It's not often that a brand-"new" cloud comes along; in fact, none have been added to the International Cloud Atlas, maintained by the World Meteorological Organization, since 1951. But a cloud activist is pushing to change that, Popular Science reports. Gavin Pretor-Pinney wants to get a cloud dubbed "undulatus asperatus," or "volatile waves," added to the atlas. Pretor-Pinney is the man behind the Cloud Appreciation Society, a group that feels "clouds are unjustly maligned." The Society sees the humor in its efforts, the Verge notes, but its members number in the tens of thousands in nearly 100 countries, and the likes of Bill Clinton, Jimmy Carter, and Snoop Dogg have spoken at its events, says the organization's site.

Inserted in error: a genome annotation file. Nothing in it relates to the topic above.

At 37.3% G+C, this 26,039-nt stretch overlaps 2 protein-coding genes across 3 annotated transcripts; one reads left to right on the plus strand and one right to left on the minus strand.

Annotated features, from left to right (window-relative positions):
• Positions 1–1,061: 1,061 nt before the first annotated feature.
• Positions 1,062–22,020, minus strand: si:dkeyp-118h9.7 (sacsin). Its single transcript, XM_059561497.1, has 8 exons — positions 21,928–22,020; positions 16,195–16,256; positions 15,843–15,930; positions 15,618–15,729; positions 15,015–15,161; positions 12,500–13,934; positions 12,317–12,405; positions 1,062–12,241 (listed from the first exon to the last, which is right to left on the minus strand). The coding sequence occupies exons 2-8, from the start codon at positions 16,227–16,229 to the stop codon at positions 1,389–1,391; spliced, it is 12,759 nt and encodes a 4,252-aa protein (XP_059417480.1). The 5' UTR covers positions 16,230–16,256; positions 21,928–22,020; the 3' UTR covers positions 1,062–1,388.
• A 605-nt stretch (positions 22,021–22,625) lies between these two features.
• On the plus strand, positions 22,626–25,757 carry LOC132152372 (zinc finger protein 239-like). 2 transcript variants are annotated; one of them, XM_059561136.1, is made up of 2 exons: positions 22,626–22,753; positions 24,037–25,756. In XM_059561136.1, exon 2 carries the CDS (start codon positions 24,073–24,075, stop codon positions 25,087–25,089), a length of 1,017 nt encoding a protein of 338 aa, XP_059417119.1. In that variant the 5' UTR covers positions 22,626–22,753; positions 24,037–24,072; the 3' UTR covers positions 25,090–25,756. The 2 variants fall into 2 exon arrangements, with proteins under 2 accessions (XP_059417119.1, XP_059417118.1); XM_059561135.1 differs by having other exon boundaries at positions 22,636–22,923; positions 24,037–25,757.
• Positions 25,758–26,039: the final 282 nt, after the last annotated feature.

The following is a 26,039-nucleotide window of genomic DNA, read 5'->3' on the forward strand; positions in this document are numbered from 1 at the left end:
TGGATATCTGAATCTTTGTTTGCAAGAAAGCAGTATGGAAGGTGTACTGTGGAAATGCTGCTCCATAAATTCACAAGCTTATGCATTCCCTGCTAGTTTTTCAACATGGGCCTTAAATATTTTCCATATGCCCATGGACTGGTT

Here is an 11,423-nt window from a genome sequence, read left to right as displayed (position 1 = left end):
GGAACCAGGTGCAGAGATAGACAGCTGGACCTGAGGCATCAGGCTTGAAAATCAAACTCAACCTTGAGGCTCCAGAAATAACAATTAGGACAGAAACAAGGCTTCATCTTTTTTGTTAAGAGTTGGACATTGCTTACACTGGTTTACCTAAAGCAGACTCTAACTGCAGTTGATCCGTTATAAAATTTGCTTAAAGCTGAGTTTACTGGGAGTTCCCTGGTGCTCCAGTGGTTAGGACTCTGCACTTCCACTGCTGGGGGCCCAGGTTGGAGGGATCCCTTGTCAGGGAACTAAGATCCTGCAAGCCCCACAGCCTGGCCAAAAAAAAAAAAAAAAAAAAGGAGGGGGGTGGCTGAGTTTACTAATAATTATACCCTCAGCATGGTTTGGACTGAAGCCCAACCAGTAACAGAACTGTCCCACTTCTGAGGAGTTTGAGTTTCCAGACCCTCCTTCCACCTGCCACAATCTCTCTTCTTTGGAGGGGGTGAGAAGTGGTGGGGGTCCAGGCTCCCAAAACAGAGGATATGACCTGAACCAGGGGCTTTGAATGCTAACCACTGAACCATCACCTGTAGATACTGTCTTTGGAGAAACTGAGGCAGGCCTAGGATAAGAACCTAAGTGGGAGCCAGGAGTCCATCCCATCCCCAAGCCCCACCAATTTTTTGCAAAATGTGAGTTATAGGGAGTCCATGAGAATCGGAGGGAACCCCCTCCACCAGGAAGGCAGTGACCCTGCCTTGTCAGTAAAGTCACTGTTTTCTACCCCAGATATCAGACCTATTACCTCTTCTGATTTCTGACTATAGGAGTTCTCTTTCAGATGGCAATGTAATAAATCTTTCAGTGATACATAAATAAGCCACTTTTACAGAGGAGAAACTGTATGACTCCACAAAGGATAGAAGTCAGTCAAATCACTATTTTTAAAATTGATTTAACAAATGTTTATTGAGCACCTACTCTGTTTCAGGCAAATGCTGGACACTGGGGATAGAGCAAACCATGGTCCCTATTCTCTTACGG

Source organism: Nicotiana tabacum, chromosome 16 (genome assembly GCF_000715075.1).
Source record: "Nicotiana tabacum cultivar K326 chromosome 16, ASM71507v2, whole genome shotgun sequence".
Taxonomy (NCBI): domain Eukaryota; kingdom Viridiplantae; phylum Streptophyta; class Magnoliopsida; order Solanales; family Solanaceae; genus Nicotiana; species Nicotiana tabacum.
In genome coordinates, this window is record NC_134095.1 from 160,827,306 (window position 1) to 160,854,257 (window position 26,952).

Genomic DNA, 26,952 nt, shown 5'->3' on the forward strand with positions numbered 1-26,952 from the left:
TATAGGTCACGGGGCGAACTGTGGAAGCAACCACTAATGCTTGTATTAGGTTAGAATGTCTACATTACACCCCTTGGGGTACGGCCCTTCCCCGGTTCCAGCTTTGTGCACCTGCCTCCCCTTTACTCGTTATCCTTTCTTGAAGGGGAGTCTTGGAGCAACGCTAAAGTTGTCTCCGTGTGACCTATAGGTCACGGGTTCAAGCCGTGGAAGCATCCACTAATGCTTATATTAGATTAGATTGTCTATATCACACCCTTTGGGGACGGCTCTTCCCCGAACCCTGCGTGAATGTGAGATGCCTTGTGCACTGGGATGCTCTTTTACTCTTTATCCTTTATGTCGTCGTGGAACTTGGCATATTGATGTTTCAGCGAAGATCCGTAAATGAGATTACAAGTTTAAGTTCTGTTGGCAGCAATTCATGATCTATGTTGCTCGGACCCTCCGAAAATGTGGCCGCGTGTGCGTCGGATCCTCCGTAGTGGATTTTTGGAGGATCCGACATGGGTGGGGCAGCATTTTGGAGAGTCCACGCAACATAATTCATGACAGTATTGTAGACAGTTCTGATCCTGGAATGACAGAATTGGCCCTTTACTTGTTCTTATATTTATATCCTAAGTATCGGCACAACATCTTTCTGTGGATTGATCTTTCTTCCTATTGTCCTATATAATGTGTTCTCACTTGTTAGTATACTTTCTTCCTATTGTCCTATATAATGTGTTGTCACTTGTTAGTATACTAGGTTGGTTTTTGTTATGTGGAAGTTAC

Pretor-Pinney has been seeking the new cloud category after receiving pictures of clouds that don't seem to have a home in the current naming system. "They were more turbulent, more confused" than clouds known as typical undulates, "as if you were underneath the water looking up toward the surface when the sea is particularly disturbed and chaotic." More technically, a World Meteorological Organization task force calls the new cloud "a formation made up of well-defined, wave-like structures in the underside of the cloud, similar to undulates, but with less horizontal organization." It's not guaranteed to appear in the next edition of the Cloud Atlas, but the odds are "very high," a member tells the Verge. (Another spot that might need such an atlas: Titan, one of Saturn's moons.)